[Tux3] Tux3 Report: Tux3 boots up as root
phillips at phunq.net
Wed Feb 18 22:06:13 PST 2009
Yesterday at 17:59 Japan Standard Time, Hirofumi Ogawa booted Linux to a
Tux3 root filesystem for the first time in recorded history. This
notable feat was repeated by me today, without any help from a separate
I toasted this auspicious occasion with a tall glass of Sake in honor of
Hirofumi, who has done the vast majority of the kernel port, and lately
has taken on a good chunk of the main design work as well.
Tux3 will be formally presented at Scale 7X, in Los Angeles this Sunday:
Thanks to the recent hard work, Tux3 will be able to attend this event
in person as root on my trusty Shuttle.
Tux3 is still not ready to store real data though. It still does not
have crash recovery, although work is proceding well in that direction.
Fsck would be nice too. And of course we want versioning, the reason
Tux3 came to be a project in the first place. There are a few other
issues as well. Our plan remains the same:
1) Get atomic commit and recovery working
2) Present Tux3 for review
3) Implement versioning during the review cycle
This way, we can get a few more eyeballs on the design as some of the
formative elements solidify. And ideally a few more hands to help pull
the oars as well.
Creating a bootable filesystem was done by copying an existing bootable
partition to an empty Tux3 filesystem. We found that Tux3 does this
job just a little more slowly than Ext2, which pleases us very much
because Ext2 is a very quick filesystem for this kind of load. It took
Tux3 8 minutes, 33 seconds to copy /usr, while Ext2 did the job in 8
minutes flat. Not a huge difference, and can be entirely accounted for
by the fact that Tux3 currently creates two extra blocks for every
file, a btree root node and a btree index leaf. The vast majority of
files do not need that, and could be referenced as a single extent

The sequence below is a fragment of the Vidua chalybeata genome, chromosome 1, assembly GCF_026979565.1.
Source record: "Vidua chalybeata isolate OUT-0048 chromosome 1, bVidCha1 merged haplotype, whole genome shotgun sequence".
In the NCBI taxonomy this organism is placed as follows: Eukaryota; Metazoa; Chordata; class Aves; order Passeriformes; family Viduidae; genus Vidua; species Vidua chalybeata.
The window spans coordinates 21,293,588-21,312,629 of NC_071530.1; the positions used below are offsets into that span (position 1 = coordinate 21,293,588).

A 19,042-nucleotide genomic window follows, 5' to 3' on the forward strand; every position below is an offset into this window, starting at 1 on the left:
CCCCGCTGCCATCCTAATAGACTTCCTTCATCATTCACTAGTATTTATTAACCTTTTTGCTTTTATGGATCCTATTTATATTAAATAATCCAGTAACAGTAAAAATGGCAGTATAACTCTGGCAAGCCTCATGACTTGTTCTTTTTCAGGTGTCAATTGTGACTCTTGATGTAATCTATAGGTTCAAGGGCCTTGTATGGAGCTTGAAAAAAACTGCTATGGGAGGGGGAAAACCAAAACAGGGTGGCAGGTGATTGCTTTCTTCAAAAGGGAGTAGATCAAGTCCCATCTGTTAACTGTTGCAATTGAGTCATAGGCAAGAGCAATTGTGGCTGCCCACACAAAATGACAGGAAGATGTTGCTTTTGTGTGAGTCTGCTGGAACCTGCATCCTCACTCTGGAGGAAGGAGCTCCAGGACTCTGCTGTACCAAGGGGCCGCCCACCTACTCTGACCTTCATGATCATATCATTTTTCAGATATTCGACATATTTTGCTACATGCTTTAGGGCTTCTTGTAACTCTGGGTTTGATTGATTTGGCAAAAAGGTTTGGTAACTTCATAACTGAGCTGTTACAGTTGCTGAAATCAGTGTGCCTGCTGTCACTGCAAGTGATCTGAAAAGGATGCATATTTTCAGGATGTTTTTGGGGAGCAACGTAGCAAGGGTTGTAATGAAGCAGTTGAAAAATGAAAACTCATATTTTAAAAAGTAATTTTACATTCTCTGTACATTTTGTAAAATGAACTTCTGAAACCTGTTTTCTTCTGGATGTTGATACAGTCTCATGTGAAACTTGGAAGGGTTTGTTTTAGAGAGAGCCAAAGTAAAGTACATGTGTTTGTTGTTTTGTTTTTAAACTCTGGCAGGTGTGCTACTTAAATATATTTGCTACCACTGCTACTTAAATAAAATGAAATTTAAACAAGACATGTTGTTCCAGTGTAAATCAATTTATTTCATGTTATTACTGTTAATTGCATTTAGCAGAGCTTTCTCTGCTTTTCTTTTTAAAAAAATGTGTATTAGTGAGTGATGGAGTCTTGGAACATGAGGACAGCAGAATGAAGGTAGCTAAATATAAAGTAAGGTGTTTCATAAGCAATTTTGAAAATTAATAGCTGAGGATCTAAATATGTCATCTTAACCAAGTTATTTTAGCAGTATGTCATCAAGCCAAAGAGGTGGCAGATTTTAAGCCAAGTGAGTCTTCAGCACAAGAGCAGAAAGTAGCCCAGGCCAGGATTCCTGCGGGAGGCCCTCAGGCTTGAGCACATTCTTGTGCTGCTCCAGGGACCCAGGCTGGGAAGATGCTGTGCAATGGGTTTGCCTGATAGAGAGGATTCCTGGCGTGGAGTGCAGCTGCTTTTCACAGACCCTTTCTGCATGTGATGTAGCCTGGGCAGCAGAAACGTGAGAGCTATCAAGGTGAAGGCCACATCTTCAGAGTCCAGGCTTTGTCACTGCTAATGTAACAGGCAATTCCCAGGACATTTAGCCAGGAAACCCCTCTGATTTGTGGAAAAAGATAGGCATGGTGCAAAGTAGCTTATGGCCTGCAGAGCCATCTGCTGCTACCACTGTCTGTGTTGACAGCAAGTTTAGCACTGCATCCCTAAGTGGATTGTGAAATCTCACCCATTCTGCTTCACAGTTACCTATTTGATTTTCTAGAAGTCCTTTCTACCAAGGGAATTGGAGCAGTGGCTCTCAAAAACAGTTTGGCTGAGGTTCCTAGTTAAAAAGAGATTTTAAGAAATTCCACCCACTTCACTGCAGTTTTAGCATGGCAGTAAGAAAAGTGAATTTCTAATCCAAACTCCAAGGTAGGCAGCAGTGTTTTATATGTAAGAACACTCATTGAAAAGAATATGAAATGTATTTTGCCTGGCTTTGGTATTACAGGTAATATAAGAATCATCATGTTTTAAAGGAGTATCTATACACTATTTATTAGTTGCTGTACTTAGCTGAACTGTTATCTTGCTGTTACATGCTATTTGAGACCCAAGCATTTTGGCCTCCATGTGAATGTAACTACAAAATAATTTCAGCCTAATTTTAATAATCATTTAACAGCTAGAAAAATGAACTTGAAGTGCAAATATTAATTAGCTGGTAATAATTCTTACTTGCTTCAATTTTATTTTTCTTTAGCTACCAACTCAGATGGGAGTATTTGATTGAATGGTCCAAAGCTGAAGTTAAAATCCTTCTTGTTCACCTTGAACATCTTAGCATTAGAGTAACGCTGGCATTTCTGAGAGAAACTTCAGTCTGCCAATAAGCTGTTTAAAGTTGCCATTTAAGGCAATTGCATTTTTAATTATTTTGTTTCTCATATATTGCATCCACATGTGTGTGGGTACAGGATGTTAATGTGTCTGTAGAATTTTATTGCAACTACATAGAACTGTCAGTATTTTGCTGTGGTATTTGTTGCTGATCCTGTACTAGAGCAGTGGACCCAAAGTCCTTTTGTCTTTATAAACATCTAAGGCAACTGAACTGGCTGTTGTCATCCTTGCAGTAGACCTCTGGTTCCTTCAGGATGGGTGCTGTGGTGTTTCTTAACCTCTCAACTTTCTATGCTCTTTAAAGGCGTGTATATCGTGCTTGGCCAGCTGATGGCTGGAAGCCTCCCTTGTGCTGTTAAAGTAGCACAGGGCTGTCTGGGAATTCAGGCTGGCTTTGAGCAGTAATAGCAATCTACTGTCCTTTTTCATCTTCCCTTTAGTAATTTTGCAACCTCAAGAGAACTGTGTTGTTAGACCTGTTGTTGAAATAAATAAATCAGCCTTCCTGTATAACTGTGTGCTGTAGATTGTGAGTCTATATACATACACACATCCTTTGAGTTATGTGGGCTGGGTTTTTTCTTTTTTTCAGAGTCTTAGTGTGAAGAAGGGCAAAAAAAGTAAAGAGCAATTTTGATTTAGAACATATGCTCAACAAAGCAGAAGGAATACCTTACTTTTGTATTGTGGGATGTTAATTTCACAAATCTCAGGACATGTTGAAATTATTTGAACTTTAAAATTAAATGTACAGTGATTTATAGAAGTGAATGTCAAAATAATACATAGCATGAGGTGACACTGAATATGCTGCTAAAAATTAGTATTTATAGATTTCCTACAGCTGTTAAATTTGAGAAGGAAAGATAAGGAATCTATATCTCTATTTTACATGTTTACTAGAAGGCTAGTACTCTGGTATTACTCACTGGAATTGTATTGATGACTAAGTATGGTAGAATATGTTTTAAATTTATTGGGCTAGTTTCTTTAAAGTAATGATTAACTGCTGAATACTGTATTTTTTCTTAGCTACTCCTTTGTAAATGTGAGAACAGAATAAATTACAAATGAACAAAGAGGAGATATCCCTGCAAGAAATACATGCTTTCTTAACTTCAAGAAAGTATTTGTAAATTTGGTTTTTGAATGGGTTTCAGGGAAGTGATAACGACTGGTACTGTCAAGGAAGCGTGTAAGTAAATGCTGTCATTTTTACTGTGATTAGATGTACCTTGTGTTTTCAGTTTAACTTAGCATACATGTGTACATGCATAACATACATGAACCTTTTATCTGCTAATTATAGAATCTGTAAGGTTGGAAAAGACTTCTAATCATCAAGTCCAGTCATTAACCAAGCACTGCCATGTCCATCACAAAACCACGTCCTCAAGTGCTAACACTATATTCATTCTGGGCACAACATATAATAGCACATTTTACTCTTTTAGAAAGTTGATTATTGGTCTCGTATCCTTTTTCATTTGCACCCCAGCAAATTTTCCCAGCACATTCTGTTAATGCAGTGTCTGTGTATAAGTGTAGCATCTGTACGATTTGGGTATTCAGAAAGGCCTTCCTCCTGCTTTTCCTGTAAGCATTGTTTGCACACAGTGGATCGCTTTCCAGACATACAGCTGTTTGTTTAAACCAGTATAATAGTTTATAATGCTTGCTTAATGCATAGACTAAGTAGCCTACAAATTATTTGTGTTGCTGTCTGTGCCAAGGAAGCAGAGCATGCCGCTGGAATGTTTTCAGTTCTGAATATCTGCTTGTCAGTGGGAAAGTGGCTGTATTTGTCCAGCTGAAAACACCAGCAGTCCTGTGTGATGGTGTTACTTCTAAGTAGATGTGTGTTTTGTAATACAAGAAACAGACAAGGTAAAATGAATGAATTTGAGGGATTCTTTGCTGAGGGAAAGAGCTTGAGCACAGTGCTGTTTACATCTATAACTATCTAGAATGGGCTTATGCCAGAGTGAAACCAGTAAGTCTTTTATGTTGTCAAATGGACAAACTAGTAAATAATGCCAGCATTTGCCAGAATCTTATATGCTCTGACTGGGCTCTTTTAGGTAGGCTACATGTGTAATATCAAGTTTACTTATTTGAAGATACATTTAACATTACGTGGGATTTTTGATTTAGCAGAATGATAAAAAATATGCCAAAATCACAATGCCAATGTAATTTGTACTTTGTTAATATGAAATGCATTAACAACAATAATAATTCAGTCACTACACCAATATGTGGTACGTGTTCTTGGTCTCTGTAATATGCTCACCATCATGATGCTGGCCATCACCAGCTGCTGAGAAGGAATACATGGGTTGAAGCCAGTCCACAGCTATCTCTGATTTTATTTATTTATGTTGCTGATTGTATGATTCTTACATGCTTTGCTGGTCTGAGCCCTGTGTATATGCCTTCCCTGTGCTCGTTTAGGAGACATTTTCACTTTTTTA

directly from the inode. We have not done that optimization yet, and
we will not do it for some time, because what we really need to
concentrate on right now is exercising the corner cases of full btrees.
So we will keep those extra blocks for now and optimize other things.
One of the interesting bits is the work that has been proceding on cache
optimization, where we effectively create a snapshot of the dirty
blocks of an inode and transfer the blocks to disk while other tasks
continue to write to the inode in parallel. This is the "fork"
operation I talked about earlier, and compared it to a palour trick.
But it isn't a trick any more, it is by all appearances, a practical
technique that implements the idea I first heard of from Matt Dillon of
dividing the filesystem into a front end and a back end, that run
asynchronously. Just a way to get a little more throughput, a little
more smoothly. Matt has had this working in Hammer for some time now,
it is about time we saw such a thing on Linux. More on that later.
(For anybody who does not know who Matt Dillon is, he was also
responsible for the reverse map design that inspired the development of
the Linux 2.6 vm.)
So far, Tux3 has been exceptionally stable for me. We had a couple of
issues last night that showed up on my system and had somehow managed
to sneak past fsx-linux over there in Tokyo. Hirofumi found and fixed
both of them (a memory leak and a missing SMP lock) before I even had a
chance to get a debugger connected. Then support had to be added for
device nodes, by adding a new Tux3 inode attribute. When this was
done, Tux3 booted up happily. We don't support fsync yet (this is part
of the atomic commit/recovery work) and some software tends to get
annoyed about that, so I taught fsync how to lie a little, and then
apt-get was happy to install new software onto my Tux3 root filesystem.
I then proceded to boot to KDE, instal xchat, and connect to #tux3 on
irc.oftc.net. So far, so good, the machine is still up and running.
The old adage applies: no news is good news.
I will provide details for booting Tux3 as root shortly.
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